Mid-August update 2014: Mushrooms all over

Looking like a pretty good season so far, not as good as 2013, but not bad.  Photos from readers are coming in almost faster than I can keep up with. We’re hearing some new reports of lobster mushrooms in the Flagstaff area, Caesar’s amanitas in the White Mountains, and even some lovely porcini up on Mt. Lemmon.

To start with, here are the first reports from the Chiricauhua Mountains that we’ve ever received.  This is a “Sky Island” mountain range in Southeastern Arizona with summits approaching 10,000 feet. The area gets a lot of rain, often earlier in the monsoon season than the rest of the state, and should be on mushroom hunters’ radar. Jim Hallstead posted photos of orange caps (Leccinum), slippery jacks (Suillus), and oysters (Pleurotus) on our Facebook page after finding them last week.

Chris Adams has seen quite an assortment of stuff along the Mogollon Rim lately. He sends pictures of Leccinum, Russula, and what looks to be the mediocre edible  Tricholomopsis rutilans, the “Plums and Custard” mushroom.

He also found some Amanita. One of them looks like it could be A. “cochiseana”, our local variant of the A. caesarea complex, but I’m wary and would need to have the specimen in hand before rendering judgment. The others show some pileal warts and yellowish coloration suggesting a yellow variant of A. muscaria, or perhaps A. flavorubescens, which has been collected in Arizona. I implored Chris not to eat any and he assured me he had no such intentions.

Anthoni Goodman had a good day of lobster mushroom hunting up in the Flagstaff area.  These brilliant orange mushrooms (Hypomyces lactifluorum) are a great edible, and I particularly enjoy them in Asian stir-fry.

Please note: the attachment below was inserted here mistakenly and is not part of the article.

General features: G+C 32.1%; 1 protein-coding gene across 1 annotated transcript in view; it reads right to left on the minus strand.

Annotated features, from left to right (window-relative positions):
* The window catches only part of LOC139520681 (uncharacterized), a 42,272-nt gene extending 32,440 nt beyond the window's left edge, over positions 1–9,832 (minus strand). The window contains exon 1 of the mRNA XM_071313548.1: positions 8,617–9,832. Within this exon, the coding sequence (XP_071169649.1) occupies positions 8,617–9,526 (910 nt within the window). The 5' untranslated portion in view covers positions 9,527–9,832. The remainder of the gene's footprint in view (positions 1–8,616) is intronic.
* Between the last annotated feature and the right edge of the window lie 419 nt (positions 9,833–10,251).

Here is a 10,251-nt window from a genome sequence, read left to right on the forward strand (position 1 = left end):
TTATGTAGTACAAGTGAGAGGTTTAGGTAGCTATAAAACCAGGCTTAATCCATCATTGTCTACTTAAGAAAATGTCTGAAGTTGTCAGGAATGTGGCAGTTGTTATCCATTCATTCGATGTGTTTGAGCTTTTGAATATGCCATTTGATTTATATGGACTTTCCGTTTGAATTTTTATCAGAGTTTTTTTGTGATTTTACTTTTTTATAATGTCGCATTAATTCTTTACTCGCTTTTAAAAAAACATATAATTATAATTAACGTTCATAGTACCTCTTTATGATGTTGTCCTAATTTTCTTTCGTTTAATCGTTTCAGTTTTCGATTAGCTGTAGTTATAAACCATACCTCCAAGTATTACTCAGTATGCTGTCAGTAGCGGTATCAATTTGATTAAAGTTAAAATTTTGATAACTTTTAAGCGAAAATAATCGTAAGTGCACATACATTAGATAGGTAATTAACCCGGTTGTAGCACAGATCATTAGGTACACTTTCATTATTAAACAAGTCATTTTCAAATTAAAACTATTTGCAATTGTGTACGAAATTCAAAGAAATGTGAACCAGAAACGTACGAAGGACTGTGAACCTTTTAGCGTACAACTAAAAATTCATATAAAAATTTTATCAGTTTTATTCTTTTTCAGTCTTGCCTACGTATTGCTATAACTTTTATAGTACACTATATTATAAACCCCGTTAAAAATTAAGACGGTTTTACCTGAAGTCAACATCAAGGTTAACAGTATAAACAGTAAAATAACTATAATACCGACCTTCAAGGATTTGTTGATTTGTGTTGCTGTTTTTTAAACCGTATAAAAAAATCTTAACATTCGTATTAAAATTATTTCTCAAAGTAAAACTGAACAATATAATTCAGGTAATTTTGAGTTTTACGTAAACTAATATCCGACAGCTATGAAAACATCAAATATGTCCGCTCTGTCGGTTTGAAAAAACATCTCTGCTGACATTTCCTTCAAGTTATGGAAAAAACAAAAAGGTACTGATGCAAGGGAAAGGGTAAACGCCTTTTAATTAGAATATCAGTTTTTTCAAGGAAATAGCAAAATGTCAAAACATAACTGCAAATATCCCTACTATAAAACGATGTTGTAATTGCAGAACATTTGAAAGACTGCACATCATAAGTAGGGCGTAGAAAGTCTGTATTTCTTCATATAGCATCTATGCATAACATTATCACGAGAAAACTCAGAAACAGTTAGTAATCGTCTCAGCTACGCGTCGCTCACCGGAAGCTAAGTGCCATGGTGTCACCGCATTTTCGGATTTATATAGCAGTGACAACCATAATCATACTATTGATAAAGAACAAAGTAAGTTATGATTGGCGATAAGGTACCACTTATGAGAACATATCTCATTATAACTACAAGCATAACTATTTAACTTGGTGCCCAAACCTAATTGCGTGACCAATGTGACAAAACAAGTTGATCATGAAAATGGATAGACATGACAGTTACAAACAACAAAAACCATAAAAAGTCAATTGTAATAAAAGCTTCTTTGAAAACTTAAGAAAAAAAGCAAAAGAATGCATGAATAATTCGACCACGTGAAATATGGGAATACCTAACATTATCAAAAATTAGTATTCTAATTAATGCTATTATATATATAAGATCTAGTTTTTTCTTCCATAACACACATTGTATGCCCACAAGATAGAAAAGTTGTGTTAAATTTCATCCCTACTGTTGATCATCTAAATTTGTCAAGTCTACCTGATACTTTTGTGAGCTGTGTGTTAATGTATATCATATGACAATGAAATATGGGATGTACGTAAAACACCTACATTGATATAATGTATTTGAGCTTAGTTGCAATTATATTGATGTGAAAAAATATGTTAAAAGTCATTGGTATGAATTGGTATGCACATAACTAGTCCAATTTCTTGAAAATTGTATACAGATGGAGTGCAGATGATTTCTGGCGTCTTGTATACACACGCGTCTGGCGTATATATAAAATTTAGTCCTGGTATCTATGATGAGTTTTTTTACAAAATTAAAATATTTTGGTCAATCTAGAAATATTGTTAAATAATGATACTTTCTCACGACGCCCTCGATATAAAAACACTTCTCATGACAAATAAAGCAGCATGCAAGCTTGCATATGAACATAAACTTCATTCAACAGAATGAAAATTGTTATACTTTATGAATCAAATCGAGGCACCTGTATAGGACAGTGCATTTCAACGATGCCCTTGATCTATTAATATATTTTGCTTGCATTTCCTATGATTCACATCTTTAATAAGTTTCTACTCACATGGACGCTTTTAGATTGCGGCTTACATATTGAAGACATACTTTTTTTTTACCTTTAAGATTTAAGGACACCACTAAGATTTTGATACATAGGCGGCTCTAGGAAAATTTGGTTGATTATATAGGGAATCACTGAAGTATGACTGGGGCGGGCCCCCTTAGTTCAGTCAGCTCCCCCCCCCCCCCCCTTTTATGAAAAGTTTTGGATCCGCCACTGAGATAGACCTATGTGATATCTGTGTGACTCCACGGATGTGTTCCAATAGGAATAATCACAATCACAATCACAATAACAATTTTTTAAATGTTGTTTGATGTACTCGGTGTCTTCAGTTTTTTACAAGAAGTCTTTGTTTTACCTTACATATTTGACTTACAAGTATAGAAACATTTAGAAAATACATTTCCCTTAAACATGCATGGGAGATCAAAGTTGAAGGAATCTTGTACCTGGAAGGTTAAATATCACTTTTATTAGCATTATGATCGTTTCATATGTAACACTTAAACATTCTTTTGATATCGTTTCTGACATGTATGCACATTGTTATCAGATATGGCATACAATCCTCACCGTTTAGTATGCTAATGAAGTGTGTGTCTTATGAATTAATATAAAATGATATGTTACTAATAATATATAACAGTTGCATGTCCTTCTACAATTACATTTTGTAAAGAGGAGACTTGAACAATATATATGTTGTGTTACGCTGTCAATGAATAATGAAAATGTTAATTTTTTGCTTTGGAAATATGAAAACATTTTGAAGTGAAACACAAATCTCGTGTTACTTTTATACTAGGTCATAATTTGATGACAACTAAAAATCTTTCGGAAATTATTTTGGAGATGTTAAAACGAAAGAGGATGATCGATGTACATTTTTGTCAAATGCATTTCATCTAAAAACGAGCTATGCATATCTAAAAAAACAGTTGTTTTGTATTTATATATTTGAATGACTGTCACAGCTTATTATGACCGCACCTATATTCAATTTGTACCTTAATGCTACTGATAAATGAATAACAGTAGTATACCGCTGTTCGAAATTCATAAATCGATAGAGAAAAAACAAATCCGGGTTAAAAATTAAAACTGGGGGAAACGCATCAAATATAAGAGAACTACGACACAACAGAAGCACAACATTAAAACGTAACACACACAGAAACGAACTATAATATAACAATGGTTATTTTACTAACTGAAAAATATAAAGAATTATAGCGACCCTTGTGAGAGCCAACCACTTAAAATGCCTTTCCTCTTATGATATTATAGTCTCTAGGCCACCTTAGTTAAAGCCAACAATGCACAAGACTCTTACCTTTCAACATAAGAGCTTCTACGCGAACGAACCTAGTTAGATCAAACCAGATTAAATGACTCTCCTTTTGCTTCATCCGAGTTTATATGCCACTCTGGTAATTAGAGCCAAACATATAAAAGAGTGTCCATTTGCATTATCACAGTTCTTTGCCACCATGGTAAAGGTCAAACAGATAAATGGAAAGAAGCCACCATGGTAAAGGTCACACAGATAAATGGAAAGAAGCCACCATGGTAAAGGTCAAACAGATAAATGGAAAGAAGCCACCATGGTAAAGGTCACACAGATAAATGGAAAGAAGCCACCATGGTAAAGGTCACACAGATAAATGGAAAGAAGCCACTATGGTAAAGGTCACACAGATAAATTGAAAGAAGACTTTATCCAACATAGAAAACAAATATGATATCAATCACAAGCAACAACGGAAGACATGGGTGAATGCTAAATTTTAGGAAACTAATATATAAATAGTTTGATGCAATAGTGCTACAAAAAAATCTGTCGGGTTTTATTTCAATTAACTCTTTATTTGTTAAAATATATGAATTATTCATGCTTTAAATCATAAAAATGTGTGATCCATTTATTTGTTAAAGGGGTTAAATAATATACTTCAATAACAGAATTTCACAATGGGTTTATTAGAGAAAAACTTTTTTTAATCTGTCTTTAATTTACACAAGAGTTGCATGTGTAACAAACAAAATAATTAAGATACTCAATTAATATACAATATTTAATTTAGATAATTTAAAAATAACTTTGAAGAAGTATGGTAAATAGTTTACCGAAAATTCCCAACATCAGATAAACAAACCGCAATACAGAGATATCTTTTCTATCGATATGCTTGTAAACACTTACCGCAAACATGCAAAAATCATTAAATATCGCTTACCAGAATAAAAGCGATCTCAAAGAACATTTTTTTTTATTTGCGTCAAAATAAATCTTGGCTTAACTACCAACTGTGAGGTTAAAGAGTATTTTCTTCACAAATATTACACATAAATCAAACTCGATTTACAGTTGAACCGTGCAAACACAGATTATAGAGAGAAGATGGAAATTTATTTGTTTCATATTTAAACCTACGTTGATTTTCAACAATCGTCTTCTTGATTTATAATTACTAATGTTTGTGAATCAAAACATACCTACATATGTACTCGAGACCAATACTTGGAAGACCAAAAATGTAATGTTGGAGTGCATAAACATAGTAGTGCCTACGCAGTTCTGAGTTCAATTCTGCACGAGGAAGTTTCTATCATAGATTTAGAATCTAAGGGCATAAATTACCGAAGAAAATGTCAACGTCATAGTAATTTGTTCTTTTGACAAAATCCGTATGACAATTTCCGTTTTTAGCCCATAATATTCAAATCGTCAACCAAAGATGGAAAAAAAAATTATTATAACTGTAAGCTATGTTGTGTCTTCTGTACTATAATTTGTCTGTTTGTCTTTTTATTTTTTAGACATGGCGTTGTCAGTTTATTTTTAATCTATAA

Mary Smiley also found a fine haul of lobsters in Flagstaff a few days ago, as well as some shaggy manes (Coprinus comatus), shrimp russula (R. xerampelina), and an Agaricus (perhaps A. silvicola.)

If you go hunting lobster mushrooms, make sure you don’t mistake them for another member of the Hypomyces genus: H. luteovirens.  This shouldn’t be hard. While this parasitic ascomycete obliterates the normal anatomy of the host Russula or Lactarius, just like the lobster mushroom, the color is a sickly light green rather than prison-jumpsuit orange. You can see the difference on these recent images from Mike Dechter, also taken in the Flagstaff area.  And don’t you love the photo of his little daughter with a monster Gymnopilus sp.?

But I think the prize for the week goes to Mariano Andrea Rodriguez, who sent some good porcini (B. edulis/B. “rubriceps”) pictures a couple of days ago.  These are from Mt. Lemmon, which has been having an excellent year. Might also be a large Leccinum, and some whitish ones that I can’t see well enough to identify but might be oysters.  Nice job Mariano!

Less than a week to go before the Arizona Mushroom Club foray, and the weather forecasts from now until then look reasonably favorable.  See you there!

If you can’t get all the way to the White Mountains, think about attending the Flagstaff Mushroom Festival.

And coming up soon, a report from the Telluride Mushroom Festival


About Christopher May

Chris is a radiologist in private practice in Scottsdale. He is married to Barbara May, with two grown children, Megan and Nick.
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One Response to Mid-August update 2014: Mushrooms all over

  1. patty sparacio says:

    Really informative site. if anyone has a really good pickling recipe I would love to try it with lobsters.

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